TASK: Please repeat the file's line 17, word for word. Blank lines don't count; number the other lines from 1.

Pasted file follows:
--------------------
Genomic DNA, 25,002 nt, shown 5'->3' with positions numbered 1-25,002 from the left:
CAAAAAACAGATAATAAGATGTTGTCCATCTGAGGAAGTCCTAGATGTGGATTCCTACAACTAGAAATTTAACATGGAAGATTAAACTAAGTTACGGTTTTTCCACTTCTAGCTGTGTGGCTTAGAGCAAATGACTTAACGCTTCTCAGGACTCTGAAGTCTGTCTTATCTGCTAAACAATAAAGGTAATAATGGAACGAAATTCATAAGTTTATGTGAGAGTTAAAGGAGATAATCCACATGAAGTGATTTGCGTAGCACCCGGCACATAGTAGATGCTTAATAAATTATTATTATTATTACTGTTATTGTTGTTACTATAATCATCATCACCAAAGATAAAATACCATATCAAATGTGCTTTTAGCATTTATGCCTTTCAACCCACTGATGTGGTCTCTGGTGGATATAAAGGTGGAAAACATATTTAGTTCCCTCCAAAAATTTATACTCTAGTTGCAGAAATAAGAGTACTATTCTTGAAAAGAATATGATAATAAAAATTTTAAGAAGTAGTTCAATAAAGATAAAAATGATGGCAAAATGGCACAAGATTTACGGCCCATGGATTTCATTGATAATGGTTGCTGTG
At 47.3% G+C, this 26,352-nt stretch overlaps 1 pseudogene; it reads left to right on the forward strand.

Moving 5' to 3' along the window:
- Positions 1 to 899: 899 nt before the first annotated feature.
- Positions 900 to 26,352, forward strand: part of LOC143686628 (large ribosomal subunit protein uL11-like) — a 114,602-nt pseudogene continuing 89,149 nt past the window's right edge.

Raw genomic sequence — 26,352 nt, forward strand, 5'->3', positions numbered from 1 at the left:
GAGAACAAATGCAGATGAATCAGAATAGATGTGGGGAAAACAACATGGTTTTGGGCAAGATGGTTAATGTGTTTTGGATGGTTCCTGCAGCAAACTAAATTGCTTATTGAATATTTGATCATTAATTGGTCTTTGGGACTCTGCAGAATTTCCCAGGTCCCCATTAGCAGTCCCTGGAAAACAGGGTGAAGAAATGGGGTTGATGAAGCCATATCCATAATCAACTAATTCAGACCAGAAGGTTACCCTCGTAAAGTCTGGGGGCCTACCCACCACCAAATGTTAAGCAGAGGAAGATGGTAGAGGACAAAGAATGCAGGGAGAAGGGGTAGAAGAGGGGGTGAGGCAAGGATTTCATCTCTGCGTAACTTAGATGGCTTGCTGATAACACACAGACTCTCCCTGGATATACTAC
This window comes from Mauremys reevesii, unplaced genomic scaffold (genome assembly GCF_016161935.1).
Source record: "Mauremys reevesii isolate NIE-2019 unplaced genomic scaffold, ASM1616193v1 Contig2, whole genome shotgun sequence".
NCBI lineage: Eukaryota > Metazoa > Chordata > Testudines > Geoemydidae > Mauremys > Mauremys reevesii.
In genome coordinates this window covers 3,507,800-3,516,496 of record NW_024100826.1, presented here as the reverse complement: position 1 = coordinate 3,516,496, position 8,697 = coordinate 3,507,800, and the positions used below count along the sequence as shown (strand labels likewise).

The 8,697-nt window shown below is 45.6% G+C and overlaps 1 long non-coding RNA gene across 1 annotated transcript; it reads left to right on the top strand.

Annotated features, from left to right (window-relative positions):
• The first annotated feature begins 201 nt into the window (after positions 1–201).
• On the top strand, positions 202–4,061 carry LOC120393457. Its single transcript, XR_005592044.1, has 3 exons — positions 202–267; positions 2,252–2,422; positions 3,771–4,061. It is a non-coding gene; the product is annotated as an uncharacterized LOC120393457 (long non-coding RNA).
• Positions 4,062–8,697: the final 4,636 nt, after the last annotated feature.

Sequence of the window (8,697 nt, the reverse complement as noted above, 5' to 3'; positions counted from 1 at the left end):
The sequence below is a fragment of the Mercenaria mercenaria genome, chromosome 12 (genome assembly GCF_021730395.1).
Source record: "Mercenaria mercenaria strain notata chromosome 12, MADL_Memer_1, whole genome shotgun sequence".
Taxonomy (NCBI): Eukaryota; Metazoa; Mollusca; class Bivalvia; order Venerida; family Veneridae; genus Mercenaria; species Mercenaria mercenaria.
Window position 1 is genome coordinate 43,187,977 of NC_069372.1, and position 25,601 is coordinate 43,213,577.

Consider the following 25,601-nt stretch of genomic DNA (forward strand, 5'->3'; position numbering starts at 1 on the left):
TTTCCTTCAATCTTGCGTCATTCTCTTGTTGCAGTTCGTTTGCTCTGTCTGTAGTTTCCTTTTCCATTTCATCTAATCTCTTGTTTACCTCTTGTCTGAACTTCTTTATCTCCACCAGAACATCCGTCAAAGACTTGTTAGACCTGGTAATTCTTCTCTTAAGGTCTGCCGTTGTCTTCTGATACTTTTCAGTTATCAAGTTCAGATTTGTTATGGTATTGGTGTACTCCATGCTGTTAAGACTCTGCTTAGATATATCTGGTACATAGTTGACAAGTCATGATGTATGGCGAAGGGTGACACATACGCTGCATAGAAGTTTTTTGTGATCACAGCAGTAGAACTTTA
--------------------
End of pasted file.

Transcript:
• Positions 4,062–8,697: the final 4,636 nt, after the last annotated feature.